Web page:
Then the catheter is used as the pathway to place the prosthesis to occlude the aneurysm. For many patients, a variety of prosthesis options are available; these options should be discussed with the doctor.

The most longstanding option is a system of micro coils. Micro coils made of platinum have been commercially available since 1991. Placing these coils gently into the aneurysm prevents blood from entering the aneurysm—and therefore removes the risk that blood will later leak out. These coils were first proven effective for treatment of surgically challenging and inaccessible aneurysms in 1995. In 2002 they were proven effective for preferential treatment of most ruptured aneurysms. Coils are also used with proven success to treat unruptured aneurysms, blocking the flow of blood through the aneurysm and preventing future hemorrhage.

However, not every aneurysm has a shape that allows it to be treated by the placement of coils alone. For example, an aneurysm may have a wide “neck.” In this case, a stent may be needed to redirect blood flow away from the aneurysm as well as to make sure the coils stay inside the aneurysm.

A liquid embolic agent called Onyx HD-500 has been approved for treatment of cerebral aneurysms under special circumstances. This substance solidifies on contact with blood. Liquid embolization with this product is sometimes chosen instead of coiling. The liquid embolic agent is injected into the aneurysm, where it hardens. A temporary tube or balloon placed in the blood vessel below the aneurysm makes sure the injected “glue” cannot leak into the healthy vessel. Although we have access to this product, in most cases it is not the preferred treatment.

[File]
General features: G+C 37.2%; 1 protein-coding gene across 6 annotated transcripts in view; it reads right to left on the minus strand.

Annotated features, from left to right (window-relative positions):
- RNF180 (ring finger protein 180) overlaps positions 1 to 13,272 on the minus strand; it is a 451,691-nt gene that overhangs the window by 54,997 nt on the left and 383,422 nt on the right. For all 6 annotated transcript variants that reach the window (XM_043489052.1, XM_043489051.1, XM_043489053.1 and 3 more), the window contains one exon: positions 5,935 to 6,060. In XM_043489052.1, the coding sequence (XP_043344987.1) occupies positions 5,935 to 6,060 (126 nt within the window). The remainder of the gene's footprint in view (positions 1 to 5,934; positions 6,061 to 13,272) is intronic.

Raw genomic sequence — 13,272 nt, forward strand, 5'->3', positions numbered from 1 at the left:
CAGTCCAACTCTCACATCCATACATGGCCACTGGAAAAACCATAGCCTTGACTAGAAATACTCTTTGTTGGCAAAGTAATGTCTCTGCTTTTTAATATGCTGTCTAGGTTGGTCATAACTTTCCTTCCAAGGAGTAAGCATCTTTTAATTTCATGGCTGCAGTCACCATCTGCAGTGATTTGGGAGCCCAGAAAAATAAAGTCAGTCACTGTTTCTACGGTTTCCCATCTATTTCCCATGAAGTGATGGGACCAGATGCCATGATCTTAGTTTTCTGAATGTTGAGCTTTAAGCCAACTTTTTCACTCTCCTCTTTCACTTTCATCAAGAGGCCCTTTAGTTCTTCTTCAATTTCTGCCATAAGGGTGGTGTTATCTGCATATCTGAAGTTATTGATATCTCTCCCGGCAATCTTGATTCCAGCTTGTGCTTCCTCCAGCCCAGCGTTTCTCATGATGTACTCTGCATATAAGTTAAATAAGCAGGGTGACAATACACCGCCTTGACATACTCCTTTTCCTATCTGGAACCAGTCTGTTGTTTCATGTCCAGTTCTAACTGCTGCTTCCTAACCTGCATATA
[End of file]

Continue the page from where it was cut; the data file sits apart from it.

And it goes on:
Research has shown that redirection of blood flow away from a cerebral aneurysm can cause the aneurysm to regress and even heal completely in some cases. One way to accomplish this is with a surgical bypass via conventional “open” surgery. In 2008, an endovascular solution was approved by the FDA. High surface area stents called “flow diverters” are approved for treatment of large or giant aneurysms of the internal carotid artery. These devices immediately cause a significant reduction in blood flow into the aneurysm. Then, over weeks or months, the endothelium grows across the flow diverter. This essentially “walls off” the aneurysm, causing the aneurysm to wither and resolve.

Since all endovascular procedures are minimally invasive, another system is needed to direct progress of the procedure. Generally, these procedures are performed under fluoroscopy using specialized angiography equipment. Fluoroscopy is low-dose continuous X-ray that allows the physicians to see in real time how and where to direct the catheters and place the aneurysm treatment equipment. Angiography is the picture-taking capability used to document the aneurysm, make any measurements needed to select the appropriate treatment and then complete the treatment procedure. These are multi-million dollar pieces of equipment. Only hospitals invested in the treatment of cerebrovascular disease generally purchase this type of specialized equipment as well as the vast inventory of implantable and disposable tools needed to accomplish these procedures safely.